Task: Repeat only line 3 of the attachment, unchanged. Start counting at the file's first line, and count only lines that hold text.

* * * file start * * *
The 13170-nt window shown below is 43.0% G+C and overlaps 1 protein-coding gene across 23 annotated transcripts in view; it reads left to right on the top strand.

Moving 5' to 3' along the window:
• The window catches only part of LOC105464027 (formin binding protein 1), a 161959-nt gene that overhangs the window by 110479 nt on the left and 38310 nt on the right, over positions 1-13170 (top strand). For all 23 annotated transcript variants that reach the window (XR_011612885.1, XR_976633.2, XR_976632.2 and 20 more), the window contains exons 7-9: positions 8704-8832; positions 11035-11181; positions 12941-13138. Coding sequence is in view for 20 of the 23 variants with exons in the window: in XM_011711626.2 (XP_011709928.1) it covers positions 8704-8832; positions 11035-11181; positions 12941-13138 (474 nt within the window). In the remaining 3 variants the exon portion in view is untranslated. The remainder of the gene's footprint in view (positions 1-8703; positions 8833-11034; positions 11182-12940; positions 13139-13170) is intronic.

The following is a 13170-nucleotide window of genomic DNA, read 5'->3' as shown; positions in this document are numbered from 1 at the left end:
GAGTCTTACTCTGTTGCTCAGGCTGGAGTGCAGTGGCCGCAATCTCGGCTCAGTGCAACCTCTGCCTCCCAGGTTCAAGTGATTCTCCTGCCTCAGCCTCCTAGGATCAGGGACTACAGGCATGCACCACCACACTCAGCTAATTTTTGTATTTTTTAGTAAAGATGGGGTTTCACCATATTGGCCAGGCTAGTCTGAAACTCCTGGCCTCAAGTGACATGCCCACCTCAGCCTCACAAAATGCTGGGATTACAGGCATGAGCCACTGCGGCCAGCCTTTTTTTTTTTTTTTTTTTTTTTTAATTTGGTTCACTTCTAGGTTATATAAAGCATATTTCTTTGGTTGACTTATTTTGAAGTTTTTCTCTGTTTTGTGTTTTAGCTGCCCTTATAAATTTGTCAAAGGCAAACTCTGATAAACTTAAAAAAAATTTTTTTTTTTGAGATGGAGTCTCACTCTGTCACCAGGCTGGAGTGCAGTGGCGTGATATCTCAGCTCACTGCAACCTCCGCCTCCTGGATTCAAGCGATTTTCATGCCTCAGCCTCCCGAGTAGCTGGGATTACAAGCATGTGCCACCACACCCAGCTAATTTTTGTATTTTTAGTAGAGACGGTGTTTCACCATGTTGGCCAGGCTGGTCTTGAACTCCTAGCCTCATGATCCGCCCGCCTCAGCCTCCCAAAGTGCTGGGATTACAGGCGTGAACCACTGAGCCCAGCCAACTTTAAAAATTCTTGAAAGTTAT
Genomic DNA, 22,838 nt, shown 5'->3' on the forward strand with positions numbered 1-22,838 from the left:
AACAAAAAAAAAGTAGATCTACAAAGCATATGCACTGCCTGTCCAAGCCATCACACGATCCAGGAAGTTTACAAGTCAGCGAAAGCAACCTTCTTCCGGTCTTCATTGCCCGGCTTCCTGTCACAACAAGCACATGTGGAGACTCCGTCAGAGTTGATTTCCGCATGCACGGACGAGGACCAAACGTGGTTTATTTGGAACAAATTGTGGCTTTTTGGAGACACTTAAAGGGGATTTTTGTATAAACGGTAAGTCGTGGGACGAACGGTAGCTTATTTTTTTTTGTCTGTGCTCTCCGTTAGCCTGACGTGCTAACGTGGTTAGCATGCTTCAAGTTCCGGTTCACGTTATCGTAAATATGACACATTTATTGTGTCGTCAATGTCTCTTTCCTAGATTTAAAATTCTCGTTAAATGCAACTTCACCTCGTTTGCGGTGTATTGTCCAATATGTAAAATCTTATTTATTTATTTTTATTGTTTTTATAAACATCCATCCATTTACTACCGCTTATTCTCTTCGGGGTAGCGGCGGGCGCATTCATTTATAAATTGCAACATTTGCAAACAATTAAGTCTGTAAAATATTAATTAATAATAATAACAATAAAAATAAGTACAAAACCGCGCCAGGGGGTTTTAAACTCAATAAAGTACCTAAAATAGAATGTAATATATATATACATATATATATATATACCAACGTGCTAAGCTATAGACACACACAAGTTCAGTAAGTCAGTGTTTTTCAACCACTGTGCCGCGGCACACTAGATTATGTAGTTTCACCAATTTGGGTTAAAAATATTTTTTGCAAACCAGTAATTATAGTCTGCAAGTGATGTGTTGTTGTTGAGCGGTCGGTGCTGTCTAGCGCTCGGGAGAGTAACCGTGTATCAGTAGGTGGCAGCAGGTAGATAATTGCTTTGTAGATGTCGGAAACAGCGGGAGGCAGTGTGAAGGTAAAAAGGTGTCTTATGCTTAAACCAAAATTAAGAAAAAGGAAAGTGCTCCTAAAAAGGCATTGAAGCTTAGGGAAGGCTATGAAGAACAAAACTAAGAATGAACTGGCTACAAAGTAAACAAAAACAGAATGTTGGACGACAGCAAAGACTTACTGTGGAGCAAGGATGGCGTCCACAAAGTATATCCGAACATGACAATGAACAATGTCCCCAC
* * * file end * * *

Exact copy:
• The window catches only part of LOC105464027 (formin binding protein 1), a 161959-nt gene that overhangs the window by 110479 nt on the left and 38310 nt on the right, over positions 1-13170 (top strand). For all 23 annotated transcript variants that reach the window (XR_011612885.1, XR_976633.2, XR_976632.2 and 20 more), the window contains exons 7-9: positions 8704-8832; positions 11035-11181; positions 12941-13138. Coding sequence is in view for 20 of the 23 variants with exons in the window: in XM_011711626.2 (XP_011709928.1) it covers positions 8704-8832; positions 11035-11181; positions 12941-13138 (474 nt within the window). In the remaining 3 variants the exon portion in view is untranslated. The remainder of the gene's footprint in view (positions 1-8703; positions 8833-11034; positions 11182-12940; positions 13139-13170) is intronic.